At the same time, Tufts researchers have designed a treatment.
NATIONAL REPORT — Veterinary institutions are taking on Escherichia coli O157:H7, known by experts as the most virulent strain of the bacteria.
The news comes as the nation reacts to deaths and illnesses that stem from E. coli O157:H7-laden bagged spinach. Government officials conclude the greens were tainted by cattle waste, but how the bacteria spread to the fields remains unknown.
To help crack the mystery, University of California-Davis School of Veterinary Medicine (UC-Davis) scientists are scouring E. coli O157:H7 sources in the Salinas Valley. There, they plan to collect data for a four-year study, $1.2-million study funded by the United States Department of Agriculture.
"Exactly where the E. coli is coming from is a focus of the grant," says Dr. Edward Atwill, a UC-Davis veterinary school specialist in waterborne infectious diseases and co-principal investigator of the study. "There has been much speculation that livestock or wildlife are possible sources of the E. coli O157:H7 in these outbreaks in fresh produce from Salinas Valley region. We will examine livestock and wildlife that are out on the range land up above the farmland, and wildlife that live near canals and on the periphery of vegetable fields on the valley floor."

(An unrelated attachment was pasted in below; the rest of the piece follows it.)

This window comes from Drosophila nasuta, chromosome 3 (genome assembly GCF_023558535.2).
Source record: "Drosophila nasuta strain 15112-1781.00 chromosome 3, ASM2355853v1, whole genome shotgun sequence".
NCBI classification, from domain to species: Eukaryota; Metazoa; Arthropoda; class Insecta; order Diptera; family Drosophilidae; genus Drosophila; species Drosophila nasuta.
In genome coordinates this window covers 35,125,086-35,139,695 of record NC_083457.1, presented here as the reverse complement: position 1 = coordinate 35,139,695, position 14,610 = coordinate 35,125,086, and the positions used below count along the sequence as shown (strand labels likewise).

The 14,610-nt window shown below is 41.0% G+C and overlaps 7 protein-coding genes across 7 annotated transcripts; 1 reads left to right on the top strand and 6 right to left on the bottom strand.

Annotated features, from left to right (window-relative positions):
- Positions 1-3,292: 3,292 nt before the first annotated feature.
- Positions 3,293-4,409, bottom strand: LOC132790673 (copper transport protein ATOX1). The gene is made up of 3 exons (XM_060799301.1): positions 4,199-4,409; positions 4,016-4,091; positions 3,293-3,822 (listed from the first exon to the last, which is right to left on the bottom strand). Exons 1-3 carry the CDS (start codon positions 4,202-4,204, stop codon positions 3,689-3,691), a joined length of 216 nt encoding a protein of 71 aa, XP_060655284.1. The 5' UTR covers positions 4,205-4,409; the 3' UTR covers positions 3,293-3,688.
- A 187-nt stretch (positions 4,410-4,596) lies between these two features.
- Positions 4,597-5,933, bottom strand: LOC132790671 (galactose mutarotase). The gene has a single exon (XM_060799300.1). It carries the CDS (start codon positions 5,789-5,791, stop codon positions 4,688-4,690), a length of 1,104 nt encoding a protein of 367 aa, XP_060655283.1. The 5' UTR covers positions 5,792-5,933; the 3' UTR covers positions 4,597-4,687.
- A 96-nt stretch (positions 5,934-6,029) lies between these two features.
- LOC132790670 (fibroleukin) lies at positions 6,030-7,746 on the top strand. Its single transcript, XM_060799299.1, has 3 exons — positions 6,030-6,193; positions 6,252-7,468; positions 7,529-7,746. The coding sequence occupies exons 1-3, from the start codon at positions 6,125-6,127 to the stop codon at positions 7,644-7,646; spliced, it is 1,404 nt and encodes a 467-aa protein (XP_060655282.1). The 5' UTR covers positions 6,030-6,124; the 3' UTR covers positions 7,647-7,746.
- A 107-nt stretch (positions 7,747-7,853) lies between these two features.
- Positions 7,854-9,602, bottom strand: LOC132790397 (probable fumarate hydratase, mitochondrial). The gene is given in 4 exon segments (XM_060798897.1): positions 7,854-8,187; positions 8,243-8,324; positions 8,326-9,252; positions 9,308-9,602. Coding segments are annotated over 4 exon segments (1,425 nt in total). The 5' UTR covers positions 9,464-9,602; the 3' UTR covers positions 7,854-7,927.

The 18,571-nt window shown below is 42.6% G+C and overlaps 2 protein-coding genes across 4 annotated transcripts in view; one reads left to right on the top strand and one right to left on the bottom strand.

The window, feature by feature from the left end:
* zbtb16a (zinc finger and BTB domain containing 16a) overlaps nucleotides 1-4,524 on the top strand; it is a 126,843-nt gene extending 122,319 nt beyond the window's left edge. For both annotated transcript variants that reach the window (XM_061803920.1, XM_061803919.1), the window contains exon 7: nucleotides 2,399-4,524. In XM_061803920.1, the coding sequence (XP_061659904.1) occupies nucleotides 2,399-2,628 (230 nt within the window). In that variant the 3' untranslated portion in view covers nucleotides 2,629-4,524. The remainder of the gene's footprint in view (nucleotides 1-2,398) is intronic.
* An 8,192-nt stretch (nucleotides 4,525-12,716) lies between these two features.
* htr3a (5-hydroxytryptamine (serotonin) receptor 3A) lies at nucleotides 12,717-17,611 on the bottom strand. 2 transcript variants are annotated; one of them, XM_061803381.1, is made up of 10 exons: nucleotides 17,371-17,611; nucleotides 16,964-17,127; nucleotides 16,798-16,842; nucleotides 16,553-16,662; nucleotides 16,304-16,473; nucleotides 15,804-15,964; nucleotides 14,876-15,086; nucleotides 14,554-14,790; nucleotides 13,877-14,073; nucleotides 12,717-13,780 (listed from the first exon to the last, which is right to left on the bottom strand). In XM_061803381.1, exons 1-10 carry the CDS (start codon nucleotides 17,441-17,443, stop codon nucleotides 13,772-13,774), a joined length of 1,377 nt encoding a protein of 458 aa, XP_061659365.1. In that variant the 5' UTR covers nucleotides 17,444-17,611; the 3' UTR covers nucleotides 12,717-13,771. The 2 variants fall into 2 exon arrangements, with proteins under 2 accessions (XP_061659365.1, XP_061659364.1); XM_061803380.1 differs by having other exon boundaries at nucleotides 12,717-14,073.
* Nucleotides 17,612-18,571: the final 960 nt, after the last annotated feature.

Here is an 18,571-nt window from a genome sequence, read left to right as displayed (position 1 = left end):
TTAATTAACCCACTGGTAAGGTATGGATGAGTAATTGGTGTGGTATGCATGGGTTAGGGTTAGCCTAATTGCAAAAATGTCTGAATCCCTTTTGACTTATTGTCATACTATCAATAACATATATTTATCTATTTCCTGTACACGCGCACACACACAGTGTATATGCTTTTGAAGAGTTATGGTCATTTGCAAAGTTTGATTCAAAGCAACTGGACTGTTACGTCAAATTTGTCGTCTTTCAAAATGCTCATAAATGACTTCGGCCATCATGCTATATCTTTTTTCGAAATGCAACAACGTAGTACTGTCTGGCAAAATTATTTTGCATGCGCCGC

At the same time, researchers at Tuft University's Cummings School of Veterinary Medicine have developed a treatment designed for use in the early onset of illnesses caused by E. coli O157:H7 while University of Nebraska (UN) scientists work on a cattle vaccine.
The Tufts therapy targets the toxin in E. coli and involves human antibodies, which might lead to the creation of a list of antibiotics safe for E. coli infection treatment, researchers say.
In preclinical trials, the antibodies were administered to pigs infected with E. coli after the onset of diarrhea. The treatment prevented systemic kidney and brain damage, school officials say. The treatment is being produced for clinical trials in humans, officials add.
The UN vaccine is designed to combat E. coli's source and reduce the bacteria. Clinical trials, which began in 2002, show the vaccine decreases the number of animals with E. coli bacteria in their manure by up to 70 percent, researchers say.